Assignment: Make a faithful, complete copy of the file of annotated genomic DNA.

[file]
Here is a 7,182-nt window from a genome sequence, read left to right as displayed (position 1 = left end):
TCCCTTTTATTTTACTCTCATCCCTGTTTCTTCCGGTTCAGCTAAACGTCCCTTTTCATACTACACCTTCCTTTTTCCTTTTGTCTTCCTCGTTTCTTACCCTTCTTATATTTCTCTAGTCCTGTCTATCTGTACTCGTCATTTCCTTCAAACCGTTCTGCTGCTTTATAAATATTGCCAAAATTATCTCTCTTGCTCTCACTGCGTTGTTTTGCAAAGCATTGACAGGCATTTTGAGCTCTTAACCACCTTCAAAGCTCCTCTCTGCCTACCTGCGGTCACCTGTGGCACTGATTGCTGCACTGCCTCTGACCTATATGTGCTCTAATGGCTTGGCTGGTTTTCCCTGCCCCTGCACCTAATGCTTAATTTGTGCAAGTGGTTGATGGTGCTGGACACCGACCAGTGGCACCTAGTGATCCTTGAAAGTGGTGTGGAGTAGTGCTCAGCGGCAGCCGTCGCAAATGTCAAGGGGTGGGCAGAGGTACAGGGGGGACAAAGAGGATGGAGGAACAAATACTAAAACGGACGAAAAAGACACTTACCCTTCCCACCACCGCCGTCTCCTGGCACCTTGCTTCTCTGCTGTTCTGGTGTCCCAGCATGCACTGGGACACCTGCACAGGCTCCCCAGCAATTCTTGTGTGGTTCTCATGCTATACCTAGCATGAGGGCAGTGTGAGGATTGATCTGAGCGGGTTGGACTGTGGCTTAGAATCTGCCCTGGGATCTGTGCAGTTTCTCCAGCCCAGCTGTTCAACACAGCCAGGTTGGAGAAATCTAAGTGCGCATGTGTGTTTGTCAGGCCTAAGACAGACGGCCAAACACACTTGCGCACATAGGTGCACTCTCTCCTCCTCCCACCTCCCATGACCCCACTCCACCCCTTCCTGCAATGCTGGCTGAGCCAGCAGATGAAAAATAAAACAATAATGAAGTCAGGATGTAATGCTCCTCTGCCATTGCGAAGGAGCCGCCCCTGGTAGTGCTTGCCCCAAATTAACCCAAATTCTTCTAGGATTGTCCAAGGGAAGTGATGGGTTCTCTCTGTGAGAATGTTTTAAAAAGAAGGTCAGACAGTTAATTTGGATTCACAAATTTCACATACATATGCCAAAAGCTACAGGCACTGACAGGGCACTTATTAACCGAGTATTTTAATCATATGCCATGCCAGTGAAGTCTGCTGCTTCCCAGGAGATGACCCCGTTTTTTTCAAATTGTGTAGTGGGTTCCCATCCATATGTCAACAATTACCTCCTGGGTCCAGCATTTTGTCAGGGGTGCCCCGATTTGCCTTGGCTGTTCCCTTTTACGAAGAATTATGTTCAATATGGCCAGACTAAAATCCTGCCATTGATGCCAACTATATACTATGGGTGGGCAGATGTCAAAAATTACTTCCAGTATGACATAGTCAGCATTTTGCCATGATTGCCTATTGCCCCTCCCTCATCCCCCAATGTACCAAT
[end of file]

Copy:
Here is a 7,182-nt window from a genome sequence, read left to right as displayed (position 1 = left end):
TCCCTTTTATTTTACTCTCATCCCTGTTTCTTCCGGTTCAGCTAAACGTCCCTTTTCATACTACACCTTCCTTTTTCCTTTTGTCTTCCTCGTTTCTTACCCTTCTTATATTTCTCTAGTCCTGTCTATCTGTACTCGTCATTTCCTTCAAACCGTTCTGCTGCTTTATAAATATTGCCAAAATTATCTCTCTTGCTCTCACTGCGTTGTTTTGCAAAGCATTGACAGGCATTTTGAGCTCTTAACCACCTTCAAAGCTCCTCTCTGCCTACCTGCGGTCACCTGTGGCACTGATTGCTGCACTGCCTCTGACCTATATGTGCTCTAATGGCTTGGCTGGTTTTCCCTGCCCCTGCACCTAATGCTTAATTTGTGCAAGTGGTTGATGGTGCTGGACACCGACCAGTGGCACCTAGTGATCCTTGAAAGTGGTGTGGAGTAGTGCTCAGCGGCAGCCGTCGCAAATGTCAAGGGGTGGGCAGAGGTACAGGGGGGACAAAGAGGATGGAGGAACAAATACTAAAACGGACGAAAAAGACACTTACCCTTCCCACCACCGCCGTCTCCTGGCACCTTGCTTCTCTGCTGTTCTGGTGTCCCAGCATGCACTGGGACACCTGCACAGGCTCCCCAGCAATTCTTGTGTGGTTCTCATGCTATACCTAGCATGAGGGCAGTGTGAGGATTGATCTGAGCGGGTTGGACTGTGGCTTAGAATCTGCCCTGGGATCTGTGCAGTTTCTCCAGCCCAGCTGTTCAACACAGCCAGGTTGGAGAAATCTAAGTGCGCATGTGTGTTTGTCAGGCCTAAGACAGACGGCCAAACACACTTGCGCACATAGGTGCACTCTCTCCTCCTCCCACCTCCCATGACCCCACTCCACCCCTTCCTGCAATGCTGGCTGAGCCAGCAGATGAAAAATAAAACAATAATGAAGTCAGGATGTAATGCTCCTCTGCCATTGCGAAGGAGCCGCCCCTGGTAGTGCTTGCCCCAAATTAACCCAAATTCTTCTAGGATTGTCCAAGGGAAGTGATGGGTTCTCTCTGTGAGAATGTTTTAAAAAGAAGGTCAGACAGTTAATTTGGATTCACAAATTTCACATACATATGCCAAAAGCTACAGGCACTGACAGGGCACTTATTAACCGAGTATTTTAATCATATGCCATGCCAGTGAAGTCTGCTGCTTCCCAGGAGATGACCCCGTTTTTTTCAAATTGTGTAGTGGGTTCCCATCCATATGTCAACAATTACCTCCTGGGTCCAGCATTTTGTCAGGGGTGCCCCGATTTGCCTTGGCTGTTCCCTTTTACGAAGAATTATGTTCAATATGGCCAGACTAAAATCCTGCCATTGATGCCAACTATATACTATGGGTGGGCAGATGTCAAAAATTACTTCCAGTATGACATAGTCAGCATTTTGCCATGATTGCCTATTGCCCCTCCCTCATCCCCCAATGTACCAAT